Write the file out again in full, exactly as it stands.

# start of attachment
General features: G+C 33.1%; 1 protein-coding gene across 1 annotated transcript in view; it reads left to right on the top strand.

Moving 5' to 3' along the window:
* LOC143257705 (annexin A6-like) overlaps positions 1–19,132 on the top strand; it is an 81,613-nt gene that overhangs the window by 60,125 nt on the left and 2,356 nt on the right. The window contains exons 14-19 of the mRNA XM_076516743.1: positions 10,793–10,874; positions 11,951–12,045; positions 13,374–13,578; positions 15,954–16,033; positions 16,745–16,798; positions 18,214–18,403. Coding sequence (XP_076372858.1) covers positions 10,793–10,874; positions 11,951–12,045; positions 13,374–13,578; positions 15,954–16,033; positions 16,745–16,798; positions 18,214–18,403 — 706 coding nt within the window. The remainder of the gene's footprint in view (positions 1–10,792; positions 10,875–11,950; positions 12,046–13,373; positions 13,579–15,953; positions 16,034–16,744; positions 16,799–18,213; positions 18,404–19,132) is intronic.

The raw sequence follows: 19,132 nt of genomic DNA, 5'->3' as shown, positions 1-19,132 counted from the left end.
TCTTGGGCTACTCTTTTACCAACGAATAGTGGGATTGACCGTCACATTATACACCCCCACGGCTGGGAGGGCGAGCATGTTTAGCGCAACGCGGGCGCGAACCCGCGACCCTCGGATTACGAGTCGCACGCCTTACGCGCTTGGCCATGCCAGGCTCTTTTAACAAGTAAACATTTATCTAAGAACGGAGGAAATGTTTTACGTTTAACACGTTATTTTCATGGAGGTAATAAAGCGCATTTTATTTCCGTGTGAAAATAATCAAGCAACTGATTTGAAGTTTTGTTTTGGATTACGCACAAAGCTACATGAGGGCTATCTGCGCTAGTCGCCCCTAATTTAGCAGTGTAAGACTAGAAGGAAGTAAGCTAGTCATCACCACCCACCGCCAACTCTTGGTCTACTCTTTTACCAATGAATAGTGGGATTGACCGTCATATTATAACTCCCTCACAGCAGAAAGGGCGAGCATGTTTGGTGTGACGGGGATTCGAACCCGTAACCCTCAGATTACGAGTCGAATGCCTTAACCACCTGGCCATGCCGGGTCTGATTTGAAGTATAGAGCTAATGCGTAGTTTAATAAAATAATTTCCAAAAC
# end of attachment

General features: G+C 33.1%; 1 protein-coding gene across 1 annotated transcript in view; it reads left to right on the top strand.

Moving 5' to 3' along the window:
* LOC143257705 (annexin A6-like) overlaps positions 1–19,132 on the top strand; it is an 81,613-nt gene that overhangs the window by 60,125 nt on the left and 2,356 nt on the right. The window contains exons 14-19 of the mRNA XM_076516743.1: positions 10,793–10,874; positions 11,951–12,045; positions 13,374–13,578; positions 15,954–16,033; positions 16,745–16,798; positions 18,214–18,403. Coding sequence (XP_076372858.1) covers positions 10,793–10,874; positions 11,951–12,045; positions 13,374–13,578; positions 15,954–16,033; positions 16,745–16,798; positions 18,214–18,403 — 706 coding nt within the window. The remainder of the gene's footprint in view (positions 1–10,792; positions 10,875–11,950; positions 12,046–13,373; positions 13,579–15,953; positions 16,034–16,744; positions 16,799–18,213; positions 18,404–19,132) is intronic.

The raw sequence follows: 19,132 nt of genomic DNA, 5'->3' as shown, positions 1-19,132 counted from the left end.
TCTTGGGCTACTCTTTTACCAACGAATAGTGGGATTGACCGTCACATTATACACCCCCACGGCTGGGAGGGCGAGCATGTTTAGCGCAACGCGGGCGCGAACCCGCGACCCTCGGATTACGAGTCGCACGCCTTACGCGCTTGGCCATGCCAGGCTCTTTTAACAAGTAAACATTTATCTAAGAACGGAGGAAATGTTTTACGTTTAACACGTTATTTTCATGGAGGTAATAAAGCGCATTTTATTTCCGTGTGAAAATAATCAAGCAACTGATTTGAAGTTTTGTTTTGGATTACGCACAAAGCTACATGAGGGCTATCTGCGCTAGTCGCCCCTAATTTAGCAGTGTAAGACTAGAAGGAAGTAAGCTAGTCATCACCACCCACCGCCAACTCTTGGTCTACTCTTTTACCAATGAATAGTGGGATTGACCGTCATATTATAACTCCCTCACAGCAGAAAGGGCGAGCATGTTTGGTGTGACGGGGATTCGAACCCGTAACCCTCAGATTACGAGTCGAATGCCTTAACCACCTGGCCATGCCGGGTCTGATTTGAAGTATAGAGCTAATGCGTAGTTTAATAAAATAATTTCCAAAAC